One will understand that to set-up a workflow like that for an industrialized process requires quite a bit of capacity and investments. Omega was happy to show us their METAS Labs as well as their new T1 production facility of the 8xxx movements in Villeret. The METAS Labs are located inside the main building in Bienne and will stay there for at least another 12 months. Right next to the Omega HQ building, there is a construction site where a new building will arise to – among others – the METAS Labs will move to. The current capacity to test and certify the Master Chronometer watches is ‘only’ a few hundred per day, but this will then grow to larger quantities.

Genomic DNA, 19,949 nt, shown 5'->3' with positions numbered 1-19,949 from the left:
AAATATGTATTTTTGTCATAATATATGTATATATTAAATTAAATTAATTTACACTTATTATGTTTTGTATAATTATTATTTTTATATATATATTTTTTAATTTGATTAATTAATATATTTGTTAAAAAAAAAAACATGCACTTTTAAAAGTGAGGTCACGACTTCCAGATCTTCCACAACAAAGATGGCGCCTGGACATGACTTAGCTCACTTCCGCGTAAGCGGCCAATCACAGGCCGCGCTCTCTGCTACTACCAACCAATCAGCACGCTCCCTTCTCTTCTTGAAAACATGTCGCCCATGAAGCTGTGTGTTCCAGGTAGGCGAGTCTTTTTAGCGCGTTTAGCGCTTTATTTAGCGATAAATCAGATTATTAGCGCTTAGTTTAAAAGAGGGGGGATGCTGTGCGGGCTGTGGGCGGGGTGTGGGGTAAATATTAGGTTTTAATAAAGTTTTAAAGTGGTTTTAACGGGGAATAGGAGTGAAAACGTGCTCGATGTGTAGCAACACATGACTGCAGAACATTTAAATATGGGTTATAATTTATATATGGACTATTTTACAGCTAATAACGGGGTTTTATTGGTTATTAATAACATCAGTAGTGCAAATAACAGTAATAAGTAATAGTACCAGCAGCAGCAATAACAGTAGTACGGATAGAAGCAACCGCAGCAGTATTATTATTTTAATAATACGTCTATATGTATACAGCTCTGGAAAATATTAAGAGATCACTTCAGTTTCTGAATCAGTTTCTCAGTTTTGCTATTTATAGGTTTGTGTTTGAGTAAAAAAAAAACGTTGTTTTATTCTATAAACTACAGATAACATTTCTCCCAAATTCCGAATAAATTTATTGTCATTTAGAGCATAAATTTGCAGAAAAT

For now, the Master Chronometer is used first for the new Omega Globemaster collection. We covered this new collection earlier this year, click here. However, we received a Sedna gold Globemaster not too long ago to give it a spin for a couple of weeks and we will soon report our thoughts and findings on this piece.
As written above, the Omega Globemaster will be the first timepiece to have Master Chronometer written on the dial (these watches will be delivered in phases to the Omega boutiques and retailers, starting first week of November). Later on, the De Ville Hour Vision and Seamaster PloProf in titanium will follow. Around the year 2020, most Omega watches with Co-Axial movements will be a Master Chronometer certified timepiece.
Besides the Chronometer certification by COSC, the Master part adds the following specifications:
THE EIGHT METAS APPROVED TESTS